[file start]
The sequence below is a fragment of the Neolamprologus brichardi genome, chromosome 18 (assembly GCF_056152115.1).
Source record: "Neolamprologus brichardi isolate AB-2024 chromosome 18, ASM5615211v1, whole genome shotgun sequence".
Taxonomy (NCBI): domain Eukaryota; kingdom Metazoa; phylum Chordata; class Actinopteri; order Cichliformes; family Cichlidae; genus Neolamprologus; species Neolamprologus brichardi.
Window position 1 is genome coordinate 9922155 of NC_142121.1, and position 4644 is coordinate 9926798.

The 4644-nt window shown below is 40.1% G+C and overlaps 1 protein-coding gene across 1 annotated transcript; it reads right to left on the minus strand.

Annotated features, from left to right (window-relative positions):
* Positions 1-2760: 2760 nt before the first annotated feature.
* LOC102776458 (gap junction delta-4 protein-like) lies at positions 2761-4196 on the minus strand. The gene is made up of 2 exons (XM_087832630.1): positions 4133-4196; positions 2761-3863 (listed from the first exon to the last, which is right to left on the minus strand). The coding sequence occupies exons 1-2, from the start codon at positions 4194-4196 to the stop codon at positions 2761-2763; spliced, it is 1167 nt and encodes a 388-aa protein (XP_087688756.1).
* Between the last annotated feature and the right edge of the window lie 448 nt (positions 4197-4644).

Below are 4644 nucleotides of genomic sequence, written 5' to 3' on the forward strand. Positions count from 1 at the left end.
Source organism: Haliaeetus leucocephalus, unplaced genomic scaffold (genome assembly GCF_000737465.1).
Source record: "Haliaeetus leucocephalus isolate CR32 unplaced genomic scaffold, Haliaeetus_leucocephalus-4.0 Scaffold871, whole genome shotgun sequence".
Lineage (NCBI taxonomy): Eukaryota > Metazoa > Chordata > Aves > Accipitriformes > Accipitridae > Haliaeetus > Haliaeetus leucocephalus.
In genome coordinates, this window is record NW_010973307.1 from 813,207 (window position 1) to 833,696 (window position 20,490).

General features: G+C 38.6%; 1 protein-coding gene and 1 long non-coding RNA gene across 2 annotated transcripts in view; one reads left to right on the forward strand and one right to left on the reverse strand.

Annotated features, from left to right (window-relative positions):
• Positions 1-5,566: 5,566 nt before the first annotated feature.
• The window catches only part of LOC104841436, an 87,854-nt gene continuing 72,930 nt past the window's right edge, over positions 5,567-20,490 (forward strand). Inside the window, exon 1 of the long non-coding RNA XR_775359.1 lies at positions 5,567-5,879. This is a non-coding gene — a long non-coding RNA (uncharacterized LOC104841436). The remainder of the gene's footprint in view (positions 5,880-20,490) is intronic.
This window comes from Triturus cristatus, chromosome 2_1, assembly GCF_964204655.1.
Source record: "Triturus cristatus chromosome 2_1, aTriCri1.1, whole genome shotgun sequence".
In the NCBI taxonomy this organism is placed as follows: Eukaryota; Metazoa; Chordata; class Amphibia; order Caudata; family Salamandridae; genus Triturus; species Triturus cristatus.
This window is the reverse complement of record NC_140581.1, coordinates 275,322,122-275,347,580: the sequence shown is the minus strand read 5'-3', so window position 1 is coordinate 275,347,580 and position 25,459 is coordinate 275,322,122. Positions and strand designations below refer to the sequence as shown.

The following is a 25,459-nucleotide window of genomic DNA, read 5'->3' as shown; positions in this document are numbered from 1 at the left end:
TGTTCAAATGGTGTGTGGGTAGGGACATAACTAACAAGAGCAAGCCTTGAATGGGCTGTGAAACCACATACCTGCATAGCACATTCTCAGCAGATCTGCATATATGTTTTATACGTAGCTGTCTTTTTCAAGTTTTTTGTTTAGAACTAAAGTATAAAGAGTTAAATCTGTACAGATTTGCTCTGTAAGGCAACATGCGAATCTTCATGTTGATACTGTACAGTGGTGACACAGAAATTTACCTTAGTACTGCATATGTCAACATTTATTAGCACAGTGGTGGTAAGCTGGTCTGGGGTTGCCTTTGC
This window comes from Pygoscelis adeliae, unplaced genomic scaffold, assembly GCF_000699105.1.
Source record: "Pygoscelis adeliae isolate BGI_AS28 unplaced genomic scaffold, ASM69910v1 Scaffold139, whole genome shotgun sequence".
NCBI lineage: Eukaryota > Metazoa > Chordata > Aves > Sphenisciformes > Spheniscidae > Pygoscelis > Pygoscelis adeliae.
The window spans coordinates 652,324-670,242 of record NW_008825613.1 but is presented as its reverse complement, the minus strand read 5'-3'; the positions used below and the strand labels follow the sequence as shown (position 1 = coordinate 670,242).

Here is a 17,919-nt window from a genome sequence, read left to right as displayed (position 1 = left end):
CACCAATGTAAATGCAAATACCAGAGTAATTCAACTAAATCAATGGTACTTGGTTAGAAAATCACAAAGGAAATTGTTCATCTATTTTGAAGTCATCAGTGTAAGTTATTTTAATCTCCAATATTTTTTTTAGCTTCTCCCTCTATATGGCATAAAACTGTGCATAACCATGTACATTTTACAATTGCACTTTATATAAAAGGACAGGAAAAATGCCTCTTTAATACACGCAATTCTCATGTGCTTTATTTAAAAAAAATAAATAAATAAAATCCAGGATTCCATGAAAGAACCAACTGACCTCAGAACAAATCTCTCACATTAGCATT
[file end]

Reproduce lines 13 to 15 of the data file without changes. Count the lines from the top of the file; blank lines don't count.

Lineage (NCBI taxonomy): Eukaryota > Metazoa > Chordata > Aves > Accipitriformes > Accipitridae > Haliaeetus > Haliaeetus leucocephalus.
In genome coordinates, this window is record NW_010973307.1 from 813,207 (window position 1) to 833,696 (window position 20,490).

General features: G+C 38.6%; 1 protein-coding gene and 1 long non-coding RNA gene across 2 annotated transcripts in view; one reads left to right on the forward strand and one right to left on the reverse strand.